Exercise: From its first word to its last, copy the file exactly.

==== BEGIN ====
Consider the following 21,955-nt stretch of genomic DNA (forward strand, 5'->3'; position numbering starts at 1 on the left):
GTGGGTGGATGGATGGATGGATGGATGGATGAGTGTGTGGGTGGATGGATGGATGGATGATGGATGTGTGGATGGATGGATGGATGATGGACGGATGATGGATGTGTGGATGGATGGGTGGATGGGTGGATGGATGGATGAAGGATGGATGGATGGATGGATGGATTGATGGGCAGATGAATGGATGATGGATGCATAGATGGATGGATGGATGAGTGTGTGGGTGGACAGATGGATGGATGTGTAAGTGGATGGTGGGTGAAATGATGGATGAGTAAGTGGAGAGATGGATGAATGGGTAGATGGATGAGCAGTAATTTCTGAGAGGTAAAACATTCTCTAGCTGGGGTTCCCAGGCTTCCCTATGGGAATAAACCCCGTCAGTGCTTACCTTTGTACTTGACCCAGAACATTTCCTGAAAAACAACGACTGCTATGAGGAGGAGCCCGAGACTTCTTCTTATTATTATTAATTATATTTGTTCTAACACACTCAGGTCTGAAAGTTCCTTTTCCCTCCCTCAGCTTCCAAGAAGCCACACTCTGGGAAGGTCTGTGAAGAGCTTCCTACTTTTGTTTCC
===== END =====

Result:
Consider the following 21,955-nt stretch of genomic DNA (forward strand, 5'->3'; position numbering starts at 1 on the left):
GTGGGTGGATGGATGGATGGATGGATGGATGAGTGTGTGGGTGGATGGATGGATGGATGATGGATGTGTGGATGGATGGATGGATGATGGACGGATGATGGATGTGTGGATGGATGGGTGGATGGGTGGATGGATGGATGAAGGATGGATGGATGGATGGATGGATTGATGGGCAGATGAATGGATGATGGATGCATAGATGGATGGATGGATGAGTGTGTGGGTGGACAGATGGATGGATGTGTAAGTGGATGGTGGGTGAAATGATGGATGAGTAAGTGGAGAGATGGATGAATGGGTAGATGGATGAGCAGTAATTTCTGAGAGGTAAAACATTCTCTAGCTGGGGTTCCCAGGCTTCCCTATGGGAATAAACCCCGTCAGTGCTTACCTTTGTACTTGACCCAGAACATTTCCTGAAAAACAACGACTGCTATGAGGAGGAGCCCGAGACTTCTTCTTATTATTATTAATTATATTTGTTCTAACACACTCAGGTCTGAAAGTTCCTTTTCCCTCCCTCAGCTTCCAAGAAGCCACACTCTGGGAAGGTCTGTGAAGAGCTTCCTACTTTTGTTTCC